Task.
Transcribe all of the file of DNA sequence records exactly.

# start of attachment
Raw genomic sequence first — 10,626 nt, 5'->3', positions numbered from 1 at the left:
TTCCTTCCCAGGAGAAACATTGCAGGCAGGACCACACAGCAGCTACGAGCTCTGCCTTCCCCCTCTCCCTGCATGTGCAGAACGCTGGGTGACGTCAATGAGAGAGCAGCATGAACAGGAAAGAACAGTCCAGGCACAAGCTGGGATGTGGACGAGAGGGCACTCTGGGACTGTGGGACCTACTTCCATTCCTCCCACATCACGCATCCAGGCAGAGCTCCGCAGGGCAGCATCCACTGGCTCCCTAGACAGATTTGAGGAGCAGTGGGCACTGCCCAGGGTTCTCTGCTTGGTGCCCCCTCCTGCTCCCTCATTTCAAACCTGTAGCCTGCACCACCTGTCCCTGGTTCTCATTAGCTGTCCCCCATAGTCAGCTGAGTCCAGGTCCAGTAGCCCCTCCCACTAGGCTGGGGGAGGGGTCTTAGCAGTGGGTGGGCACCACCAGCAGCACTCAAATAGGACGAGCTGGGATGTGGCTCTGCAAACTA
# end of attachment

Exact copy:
Raw genomic sequence first — 10,626 nt, 5'->3', positions numbered from 1 at the left:
TTCCTTCCCAGGAGAAACATTGCAGGCAGGACCACACAGCAGCTACGAGCTCTGCCTTCCCCCTCTCCCTGCATGTGCAGAACGCTGGGTGACGTCAATGAGAGAGCAGCATGAACAGGAAAGAACAGTCCAGGCACAAGCTGGGATGTGGACGAGAGGGCACTCTGGGACTGTGGGACCTACTTCCATTCCTCCCACATCACGCATCCAGGCAGAGCTCCGCAGGGCAGCATCCACTGGCTCCCTAGACAGATTTGAGGAGCAGTGGGCACTGCCCAGGGTTCTCTGCTTGGTGCCCCCTCCTGCTCCCTCATTTCAAACCTGTAGCCTGCACCACCTGTCCCTGGTTCTCATTAGCTGTCCCCCATAGTCAGCTGAGTCCAGGTCCAGTAGCCCCTCCCACTAGGCTGGGGGAGGGGTCTTAGCAGTGGGTGGGCACCACCAGCAGCACTCAAATAGGACGAGCTGGGATGTGGCTCTGCAAACTA